Did you know that dental problems cause children to miss more than 34 million school hours each year? Or that school-age kids with poor oral health are almost three times more likely to miss school? All those days of being absent, in turn, are often due to mouth pain.
That’s why parents need to be on the lookout for potential oral woes in their children. These include dark or black spots on baby teeth, which can signify problems, such as injuries or decay.
To that end, we came up with this guide discussing the top culprits behind dark or black stains on baby teeth. Read on so that you’ll also know what to do if your little one exhibits these signs.
Anemia, which occurs due to inadequate red blood cells, affects 25% of people worldwide. Of these individuals, about half have iron deficiency anemia (IDA). IDA, in turn, impacts approximately 2.7% of toddlers aged 1 to 2 years old in the United States.
One treatment available to children (and adults) with IDA is iron supplementation. Although effective, researchers found it can cause extrinsic tooth staining in baby teeth. The discoloration varies, but it can be dark red, brown, or even black.
If your little one takes an iron supplement, don’t just stop giving it to your child. Instead, let the pediatrician know. This way, the doctor can run tests to see if your child still needs iron supplements.
Use of Tetracycline
Tetracycline is an antibiotic used to treat certain lung and skin bacterial infections. For example, it can help stop the growth and spread of the bacteria that cause acne and pneumonia. In some cases, doctors prescribe it to treat patients with Lyme disease or malaria.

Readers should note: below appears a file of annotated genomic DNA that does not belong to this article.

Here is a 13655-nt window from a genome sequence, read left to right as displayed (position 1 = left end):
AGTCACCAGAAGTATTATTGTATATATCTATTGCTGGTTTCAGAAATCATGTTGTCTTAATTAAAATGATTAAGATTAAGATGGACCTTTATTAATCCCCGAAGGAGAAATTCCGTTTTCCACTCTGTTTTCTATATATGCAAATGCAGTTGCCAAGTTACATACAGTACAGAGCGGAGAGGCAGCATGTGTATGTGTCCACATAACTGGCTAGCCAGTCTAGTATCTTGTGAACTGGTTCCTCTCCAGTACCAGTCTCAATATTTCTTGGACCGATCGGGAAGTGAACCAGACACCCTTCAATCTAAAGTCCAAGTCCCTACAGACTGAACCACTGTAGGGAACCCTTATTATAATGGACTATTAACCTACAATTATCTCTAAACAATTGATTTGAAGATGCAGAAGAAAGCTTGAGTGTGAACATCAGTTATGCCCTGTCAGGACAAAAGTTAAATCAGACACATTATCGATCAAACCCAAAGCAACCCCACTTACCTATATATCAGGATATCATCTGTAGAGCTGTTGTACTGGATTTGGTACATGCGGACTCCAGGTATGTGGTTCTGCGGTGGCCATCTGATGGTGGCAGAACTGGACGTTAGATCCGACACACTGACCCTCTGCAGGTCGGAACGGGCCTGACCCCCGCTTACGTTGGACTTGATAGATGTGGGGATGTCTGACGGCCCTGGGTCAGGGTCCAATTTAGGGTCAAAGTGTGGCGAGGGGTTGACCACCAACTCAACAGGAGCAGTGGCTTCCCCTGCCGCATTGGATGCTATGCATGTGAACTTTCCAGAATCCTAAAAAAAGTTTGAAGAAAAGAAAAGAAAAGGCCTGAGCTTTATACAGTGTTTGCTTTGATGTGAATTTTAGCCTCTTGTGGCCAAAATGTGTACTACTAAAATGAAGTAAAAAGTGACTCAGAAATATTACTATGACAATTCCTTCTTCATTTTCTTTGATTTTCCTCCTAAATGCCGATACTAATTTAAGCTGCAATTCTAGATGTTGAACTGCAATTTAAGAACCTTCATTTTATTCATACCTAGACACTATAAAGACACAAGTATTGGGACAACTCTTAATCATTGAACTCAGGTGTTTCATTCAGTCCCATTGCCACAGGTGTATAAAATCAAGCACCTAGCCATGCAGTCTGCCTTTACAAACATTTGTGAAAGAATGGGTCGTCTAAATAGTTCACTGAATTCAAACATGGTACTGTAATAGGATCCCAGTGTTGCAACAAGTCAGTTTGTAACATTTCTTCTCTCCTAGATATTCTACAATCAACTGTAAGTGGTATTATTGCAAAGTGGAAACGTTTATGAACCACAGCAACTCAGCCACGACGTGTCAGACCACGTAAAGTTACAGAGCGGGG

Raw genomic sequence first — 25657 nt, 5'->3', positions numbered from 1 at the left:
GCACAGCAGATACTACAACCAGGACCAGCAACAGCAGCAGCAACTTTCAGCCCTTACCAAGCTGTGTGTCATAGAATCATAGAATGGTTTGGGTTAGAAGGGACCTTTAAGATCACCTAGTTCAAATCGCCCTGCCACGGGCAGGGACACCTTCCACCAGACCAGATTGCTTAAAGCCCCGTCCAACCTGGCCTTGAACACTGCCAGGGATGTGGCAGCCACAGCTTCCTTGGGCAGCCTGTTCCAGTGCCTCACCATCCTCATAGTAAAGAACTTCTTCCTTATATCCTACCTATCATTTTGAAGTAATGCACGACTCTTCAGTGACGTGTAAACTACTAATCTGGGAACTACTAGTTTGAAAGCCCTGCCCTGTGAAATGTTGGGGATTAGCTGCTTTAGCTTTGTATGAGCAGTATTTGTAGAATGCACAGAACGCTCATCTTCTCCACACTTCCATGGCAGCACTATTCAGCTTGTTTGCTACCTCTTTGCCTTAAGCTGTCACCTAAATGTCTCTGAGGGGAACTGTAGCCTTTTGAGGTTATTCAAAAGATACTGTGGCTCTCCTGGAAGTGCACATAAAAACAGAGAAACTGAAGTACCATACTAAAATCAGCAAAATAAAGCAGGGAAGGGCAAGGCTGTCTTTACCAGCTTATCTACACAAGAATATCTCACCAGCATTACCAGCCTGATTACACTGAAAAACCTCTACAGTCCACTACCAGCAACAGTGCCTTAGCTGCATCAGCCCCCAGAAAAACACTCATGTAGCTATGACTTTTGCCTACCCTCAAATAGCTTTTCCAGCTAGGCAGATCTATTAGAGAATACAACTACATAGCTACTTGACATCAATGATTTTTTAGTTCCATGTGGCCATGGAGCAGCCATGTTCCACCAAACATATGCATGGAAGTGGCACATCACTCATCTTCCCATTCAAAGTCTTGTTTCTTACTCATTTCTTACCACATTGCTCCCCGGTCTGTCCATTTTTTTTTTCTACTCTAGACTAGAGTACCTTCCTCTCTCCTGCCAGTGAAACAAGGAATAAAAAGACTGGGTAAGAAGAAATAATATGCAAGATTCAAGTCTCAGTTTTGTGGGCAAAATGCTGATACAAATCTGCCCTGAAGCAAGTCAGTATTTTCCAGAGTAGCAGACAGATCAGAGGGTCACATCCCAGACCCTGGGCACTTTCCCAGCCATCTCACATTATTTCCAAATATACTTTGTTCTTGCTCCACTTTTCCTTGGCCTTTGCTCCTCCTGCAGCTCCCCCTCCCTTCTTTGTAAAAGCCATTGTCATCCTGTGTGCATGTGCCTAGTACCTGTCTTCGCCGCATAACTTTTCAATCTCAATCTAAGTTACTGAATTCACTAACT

While effective as an antibacterial, researchers found that tetracycline can cause tooth staining. What’s more, it affects adults, fetuses, breastfed babies, and children up to eight years old.
Thus, tetracycline use during pregnancy or breastfeeding can lead to baby tooth stains. Kids exposed to the drug and whose teeth are still coming in can also develop extrinsic tooth stains.
In the first stages of the staining, the baby teeth can develop yellow patches or spots. Over time, though, the color can change and turn into brown or dark gray. From there, dark-colored food and drinks can cause the stains to darken further.
According to this guide on choosing a children’s dentist, as many as 17% of kids have untreated tooth decay. Tooth cavities, in turn, can cause multiple dark spots on baby teeth, ranging from brown to black.
Note that dental caries cause intrinsic stains, meaning the discoloration is from within. Fortunately, a pediatric dentist can remove the stains by treating the cavity.
During the treatment, the children’s dentist will remove the bacteria causing the decay. In doing so, the dark spots on your baby’s teeth also go away. From there, the specialist will put dental fillings into the holes the cavities left.
Don’t worry, as the color of the fillings mimics that of the tooth.
It’s imperative to have your little one see a dentist as soon as you notice that they have tooth decay. That’s because untreated cavities can invade the inner parts of the teeth and even spread to the gums. If this happens, the teeth and gums may cause pain and, over time, require extraction.